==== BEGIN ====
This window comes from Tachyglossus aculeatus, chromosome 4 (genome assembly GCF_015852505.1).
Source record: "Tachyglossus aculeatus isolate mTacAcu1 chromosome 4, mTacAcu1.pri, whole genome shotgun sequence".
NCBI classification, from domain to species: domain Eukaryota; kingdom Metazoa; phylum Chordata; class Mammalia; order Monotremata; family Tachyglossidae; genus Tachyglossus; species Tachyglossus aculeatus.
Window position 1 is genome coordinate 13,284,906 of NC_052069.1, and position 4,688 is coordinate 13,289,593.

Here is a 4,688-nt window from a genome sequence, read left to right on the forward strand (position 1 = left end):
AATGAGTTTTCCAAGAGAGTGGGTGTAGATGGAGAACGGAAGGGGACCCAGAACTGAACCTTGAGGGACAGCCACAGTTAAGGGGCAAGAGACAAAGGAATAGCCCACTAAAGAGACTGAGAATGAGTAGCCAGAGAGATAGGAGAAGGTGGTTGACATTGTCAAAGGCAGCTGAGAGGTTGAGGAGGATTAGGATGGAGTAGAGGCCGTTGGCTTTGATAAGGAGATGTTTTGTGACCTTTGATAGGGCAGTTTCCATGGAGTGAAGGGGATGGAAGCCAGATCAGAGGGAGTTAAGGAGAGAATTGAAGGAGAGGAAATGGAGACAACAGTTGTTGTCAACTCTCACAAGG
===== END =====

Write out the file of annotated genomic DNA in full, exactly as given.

This window comes from Tachyglossus aculeatus, chromosome 4 (genome assembly GCF_015852505.1).
Source record: "Tachyglossus aculeatus isolate mTacAcu1 chromosome 4, mTacAcu1.pri, whole genome shotgun sequence".
NCBI classification, from domain to species: domain Eukaryota; kingdom Metazoa; phylum Chordata; class Mammalia; order Monotremata; family Tachyglossidae; genus Tachyglossus; species Tachyglossus aculeatus.
Window position 1 is genome coordinate 13,284,906 of NC_052069.1, and position 4,688 is coordinate 13,289,593.

Here is a 4,688-nt window from a genome sequence, read left to right on the forward strand (position 1 = left end):
AATGAGTTTTCCAAGAGAGTGGGTGTAGATGGAGAACGGAAGGGGACCCAGAACTGAACCTTGAGGGACAGCCACAGTTAAGGGGCAAGAGACAAAGGAATAGCCCACTAAAGAGACTGAGAATGAGTAGCCAGAGAGATAGGAGAAGGTGGTTGACATTGTCAAAGGCAGCTGAGAGGTTGAGGAGGATTAGGATGGAGTAGAGGCCGTTGGCTTTGATAAGGAGATGTTTTGTGACCTTTGATAGGGCAGTTTCCATGGAGTGAAGGGGATGGAAGCCAGATCAGAGGGAGTTAAGGAGAGAATTGAAGGAGAGGAAATGGAGACAACAGTTGTTGTCAACTCTCACAAGG